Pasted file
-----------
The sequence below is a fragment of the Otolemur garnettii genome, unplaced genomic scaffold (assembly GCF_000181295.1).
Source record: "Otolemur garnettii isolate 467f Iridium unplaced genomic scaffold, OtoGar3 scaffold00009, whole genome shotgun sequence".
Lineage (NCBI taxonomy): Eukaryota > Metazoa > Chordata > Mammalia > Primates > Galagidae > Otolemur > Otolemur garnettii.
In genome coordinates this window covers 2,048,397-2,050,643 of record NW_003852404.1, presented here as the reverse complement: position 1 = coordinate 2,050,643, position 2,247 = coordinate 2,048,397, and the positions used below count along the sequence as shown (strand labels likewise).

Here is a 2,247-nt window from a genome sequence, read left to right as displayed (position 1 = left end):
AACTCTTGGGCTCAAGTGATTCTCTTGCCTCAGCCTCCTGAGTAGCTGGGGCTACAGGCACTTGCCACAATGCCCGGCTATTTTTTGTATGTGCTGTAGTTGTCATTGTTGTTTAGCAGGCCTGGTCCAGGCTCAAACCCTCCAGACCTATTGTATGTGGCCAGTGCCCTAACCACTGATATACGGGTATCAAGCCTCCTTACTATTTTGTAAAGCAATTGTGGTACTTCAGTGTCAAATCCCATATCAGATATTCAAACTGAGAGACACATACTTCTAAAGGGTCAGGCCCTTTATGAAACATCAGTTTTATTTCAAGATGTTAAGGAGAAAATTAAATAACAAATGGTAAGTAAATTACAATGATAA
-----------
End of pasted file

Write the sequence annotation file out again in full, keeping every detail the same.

The sequence below is a fragment of the Otolemur garnettii genome, unplaced genomic scaffold (assembly GCF_000181295.1).
Source record: "Otolemur garnettii isolate 467f Iridium unplaced genomic scaffold, OtoGar3 scaffold00009, whole genome shotgun sequence".
Lineage (NCBI taxonomy): Eukaryota > Metazoa > Chordata > Mammalia > Primates > Galagidae > Otolemur > Otolemur garnettii.
In genome coordinates this window covers 2,048,397-2,050,643 of record NW_003852404.1, presented here as the reverse complement: position 1 = coordinate 2,050,643, position 2,247 = coordinate 2,048,397, and the positions used below count along the sequence as shown (strand labels likewise).

Here is a 2,247-nt window from a genome sequence, read left to right as displayed (position 1 = left end):
AACTCTTGGGCTCAAGTGATTCTCTTGCCTCAGCCTCCTGAGTAGCTGGGGCTACAGGCACTTGCCACAATGCCCGGCTATTTTTTGTATGTGCTGTAGTTGTCATTGTTGTTTAGCAGGCCTGGTCCAGGCTCAAACCCTCCAGACCTATTGTATGTGGCCAGTGCCCTAACCACTGATATACGGGTATCAAGCCTCCTTACTATTTTGTAAAGCAATTGTGGTACTTCAGTGTCAAATCCCATATCAGATATTCAAACTGAGAGACACATACTTCTAAAGGGTCAGGCCCTTTATGAAACATCAGTTTTATTTCAAGATGTTAAGGAGAAAATTAAATAACAAATGGTAAGTAAATTACAATGATAA